http://www.newadvent.org/summa/3104.htm

      • MB

        But the church allows use of natural family planning to space and prevent children when there is sufficient reason. Is the fact that this could cause a huge strain in our marriage and possibly drive him further from the church sufficient reason and therefore falling more under obedience to husband than disobedience to god?

        I think Dan is right. I’m not expressing myself very well as this is a very complicated question. But spiritual direction has been hard to come by since I live in a rural area.

        Thank you to every one for your replies and comments.

    • Camila

      NFP is permissible by the Church and it is NOT contraception.

      • MarcAlcan

        Actually, it is contraception.

        Contra-ception means against life, against conception.

        The purpose of NFP – of using the natural cycle of the woman – is precisely that: to prevent conception. Otherwise, if it is not to prevent conception, then why abstain during the fertile cycle?

        So yes, it is contraception but it is natural.

        Humanae Vitae is very clear that it must be done only for serious motives and that there is licit and illicit use of this method. If this is not contraception, then there would not be an illicit use. And in our fallen state, it is very easy to rationalize away a non-serious motive and make it into a serious motive.

        The only time abstinence during the fertile period is not contraception is when the purpose of the abstinence is to gain self-mastery or as a sacrifice to God. In which case, the abstinence should also be done during the non-fertile ones. But in the case of NFP, the whole point of abstaining during the fertile period is to ensure that no life will form. No matter how we twist that, that is working against conception – against life.

        Marriage should be open to life. When one makes sure to engage only during the non-fertile periods, that is hardly being open to life.

        • Camila

          MarcAlcan,

          You are incorrect. Read Humanae Vitae again, especially section 16. The question of Licitness of Recourse to Infecund Periods is addressed in there.

          NFP is permissible by the Church. She has spoken repeatedly on this issue. Further, there is NO WAY you can ever decide what are serious causes for a couple to use NFP. The Church has given some general guidelines, but this delicate discernment must be done strictly between the couple, God, and their priest, or spiritual director. There are simply too many intimate variables that come into play that no one from outside is entitled to a lazy and quick answer to.

          Finally, if you deny that NFP is permissible then you are denying an infallible teaching of the Church. Be careful.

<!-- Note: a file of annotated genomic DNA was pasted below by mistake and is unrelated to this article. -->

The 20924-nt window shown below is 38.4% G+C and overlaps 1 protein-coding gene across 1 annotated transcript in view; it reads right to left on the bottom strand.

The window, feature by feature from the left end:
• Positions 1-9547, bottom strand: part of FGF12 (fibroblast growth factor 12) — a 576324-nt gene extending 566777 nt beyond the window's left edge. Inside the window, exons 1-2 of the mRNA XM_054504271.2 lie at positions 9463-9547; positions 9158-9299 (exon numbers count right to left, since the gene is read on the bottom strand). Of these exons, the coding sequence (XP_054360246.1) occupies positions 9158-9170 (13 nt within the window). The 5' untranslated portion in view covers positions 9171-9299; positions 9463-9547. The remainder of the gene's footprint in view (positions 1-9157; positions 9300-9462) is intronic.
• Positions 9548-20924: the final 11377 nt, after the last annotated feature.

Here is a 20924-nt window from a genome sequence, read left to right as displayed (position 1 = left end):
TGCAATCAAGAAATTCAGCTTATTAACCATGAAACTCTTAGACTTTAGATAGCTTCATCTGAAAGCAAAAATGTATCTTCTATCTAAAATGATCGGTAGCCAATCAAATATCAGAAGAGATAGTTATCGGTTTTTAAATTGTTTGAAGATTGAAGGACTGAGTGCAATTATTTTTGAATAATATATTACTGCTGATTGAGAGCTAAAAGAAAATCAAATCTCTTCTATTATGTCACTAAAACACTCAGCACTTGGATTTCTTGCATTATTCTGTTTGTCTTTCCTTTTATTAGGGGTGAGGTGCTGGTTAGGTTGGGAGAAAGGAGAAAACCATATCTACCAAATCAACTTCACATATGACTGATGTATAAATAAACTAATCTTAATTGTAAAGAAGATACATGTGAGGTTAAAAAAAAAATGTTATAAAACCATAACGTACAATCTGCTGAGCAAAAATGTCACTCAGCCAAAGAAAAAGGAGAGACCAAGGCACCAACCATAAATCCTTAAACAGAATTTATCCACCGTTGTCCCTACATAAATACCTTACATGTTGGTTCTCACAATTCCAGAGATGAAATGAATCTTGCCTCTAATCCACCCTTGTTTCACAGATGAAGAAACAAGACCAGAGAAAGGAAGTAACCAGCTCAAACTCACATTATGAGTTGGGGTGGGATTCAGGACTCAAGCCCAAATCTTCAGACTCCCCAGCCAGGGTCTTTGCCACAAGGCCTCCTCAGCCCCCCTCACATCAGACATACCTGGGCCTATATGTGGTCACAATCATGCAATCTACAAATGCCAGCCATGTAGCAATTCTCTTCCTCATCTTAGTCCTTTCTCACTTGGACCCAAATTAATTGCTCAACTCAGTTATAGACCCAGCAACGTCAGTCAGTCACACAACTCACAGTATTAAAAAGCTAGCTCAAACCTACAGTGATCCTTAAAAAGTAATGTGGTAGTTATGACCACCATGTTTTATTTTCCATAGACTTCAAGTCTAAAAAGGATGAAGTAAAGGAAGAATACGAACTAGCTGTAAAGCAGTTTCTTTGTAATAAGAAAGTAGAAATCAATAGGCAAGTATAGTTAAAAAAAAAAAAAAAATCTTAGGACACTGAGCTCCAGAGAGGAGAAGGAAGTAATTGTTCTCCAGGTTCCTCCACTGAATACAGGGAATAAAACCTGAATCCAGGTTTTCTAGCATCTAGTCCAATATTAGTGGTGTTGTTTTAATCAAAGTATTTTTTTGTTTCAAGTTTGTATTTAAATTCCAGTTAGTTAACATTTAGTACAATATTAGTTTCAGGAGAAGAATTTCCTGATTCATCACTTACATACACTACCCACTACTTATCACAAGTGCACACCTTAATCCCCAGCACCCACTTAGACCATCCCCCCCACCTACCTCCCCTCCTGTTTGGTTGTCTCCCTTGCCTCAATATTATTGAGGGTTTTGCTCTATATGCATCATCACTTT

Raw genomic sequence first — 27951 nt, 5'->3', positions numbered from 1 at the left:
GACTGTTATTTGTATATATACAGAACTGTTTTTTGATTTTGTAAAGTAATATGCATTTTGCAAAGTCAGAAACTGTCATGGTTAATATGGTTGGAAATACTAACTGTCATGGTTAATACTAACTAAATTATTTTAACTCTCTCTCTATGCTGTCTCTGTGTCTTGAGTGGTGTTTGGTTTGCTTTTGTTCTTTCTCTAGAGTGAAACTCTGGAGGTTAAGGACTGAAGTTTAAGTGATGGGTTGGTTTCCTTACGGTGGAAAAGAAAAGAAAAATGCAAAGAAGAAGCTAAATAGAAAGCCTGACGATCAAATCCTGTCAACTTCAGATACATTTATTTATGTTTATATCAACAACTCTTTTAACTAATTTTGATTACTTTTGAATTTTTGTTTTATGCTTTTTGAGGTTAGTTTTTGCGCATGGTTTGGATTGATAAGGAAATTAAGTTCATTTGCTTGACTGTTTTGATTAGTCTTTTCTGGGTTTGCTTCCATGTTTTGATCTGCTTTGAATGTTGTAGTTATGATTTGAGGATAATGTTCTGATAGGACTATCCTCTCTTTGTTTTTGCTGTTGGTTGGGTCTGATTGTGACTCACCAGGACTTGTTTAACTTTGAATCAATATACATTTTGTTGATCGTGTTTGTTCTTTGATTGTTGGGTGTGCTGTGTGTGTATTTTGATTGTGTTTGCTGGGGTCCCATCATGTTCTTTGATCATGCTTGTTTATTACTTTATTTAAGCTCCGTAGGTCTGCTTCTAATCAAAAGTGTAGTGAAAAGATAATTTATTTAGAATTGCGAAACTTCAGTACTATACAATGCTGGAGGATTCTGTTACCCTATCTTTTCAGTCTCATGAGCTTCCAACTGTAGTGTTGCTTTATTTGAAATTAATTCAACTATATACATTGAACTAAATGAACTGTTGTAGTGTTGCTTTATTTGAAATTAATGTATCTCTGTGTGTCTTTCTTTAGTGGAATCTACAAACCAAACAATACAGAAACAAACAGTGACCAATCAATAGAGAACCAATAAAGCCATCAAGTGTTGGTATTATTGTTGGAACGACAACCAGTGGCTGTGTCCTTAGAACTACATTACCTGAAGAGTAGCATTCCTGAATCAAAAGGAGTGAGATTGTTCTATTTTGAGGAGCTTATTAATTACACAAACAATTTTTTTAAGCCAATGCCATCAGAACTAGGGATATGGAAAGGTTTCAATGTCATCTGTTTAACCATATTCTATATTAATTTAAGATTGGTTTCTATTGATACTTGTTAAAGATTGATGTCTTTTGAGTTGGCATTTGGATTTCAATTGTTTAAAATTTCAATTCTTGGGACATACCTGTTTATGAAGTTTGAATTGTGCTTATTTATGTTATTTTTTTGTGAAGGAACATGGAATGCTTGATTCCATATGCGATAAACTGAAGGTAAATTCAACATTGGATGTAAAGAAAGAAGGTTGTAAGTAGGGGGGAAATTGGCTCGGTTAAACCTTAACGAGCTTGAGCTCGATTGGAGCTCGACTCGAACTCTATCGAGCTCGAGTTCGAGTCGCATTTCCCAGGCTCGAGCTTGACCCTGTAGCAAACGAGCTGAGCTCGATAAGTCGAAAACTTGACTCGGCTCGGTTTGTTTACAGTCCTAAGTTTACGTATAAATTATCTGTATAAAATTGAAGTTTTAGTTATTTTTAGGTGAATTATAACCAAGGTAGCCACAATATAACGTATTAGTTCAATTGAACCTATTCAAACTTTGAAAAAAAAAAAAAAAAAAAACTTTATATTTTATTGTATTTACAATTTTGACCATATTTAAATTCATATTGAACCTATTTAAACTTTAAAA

• MarcAlcan

            I never said that NFP is not permissible. If you read my post, it was very much in keeping with the
            Church’s stand. I said it is permissible only on certain grounds – those that are SERIOUS MOTIVES.

            You said it is NOT contraception and I said it IS contraception. Even Church documents call this the “natural” method. Method of what? Method of contraception.

            And while the Church does leave that to the couple to decide whether the motive is serious or not, it does not mean that the couple’s decision is infallible in this regard. Therefore a couple may deem the reason serious and thus the use of NFP licit, but in fact they could just be rationalizing away a reason that is not serious and thus the practice is not licit.

            HV 16: If, then, there are serious motives to space out births , which derive from the physical or psychological conditions of husband and wife, or from external conditions, the Church teaches that it is then licit to take into account the natural rhythms immanent in the generative functions, ……

            Ergo, what makes NFP licit is the seriousness of motive. If the motive is not serious, then it is not licit.

            Furthermore, the text says “serious moves to space out births “. When couples who use NFP end up having 1 or 2 children only because of serious use of NFP, then that is hardly spacing out of births is it? That is in fact, seriously controlling the number of children one wants to have rather than being open to life.

            And I am not saying, that “I” am deciding the serious motive. I am saying that being the flawed and fallen human beings that we are, our decisions are not infalliable and are open to our own rationalizations to make something that is not licit permissible. This is just the way we are. This is in fact a cautionary note, that we need to be mindful and search our hearts before we start applying the “serious motive” tag to our decisions.

          • Camila

            You say “When couples who use NFP end up having 1 or 2 children only because of serious use of NFP, then that is hardly spacing out births is it?”

            MarcAlcan, we can’t possibly know the reasons of every family that practices NFP and have 1 or 2 children. First, I would say that is probably very unusual. NFP users tend to have larger families. Statistically, it is much more likely that a couple (perfectly healthy and financially stable) to have so few is that they are actually using contraception. Which is a much more prevalent problem within the Church than we really want to imagine. NFP users are between 2-3% of the population (and declining) – contraception and sterilization is by far the more popular choice.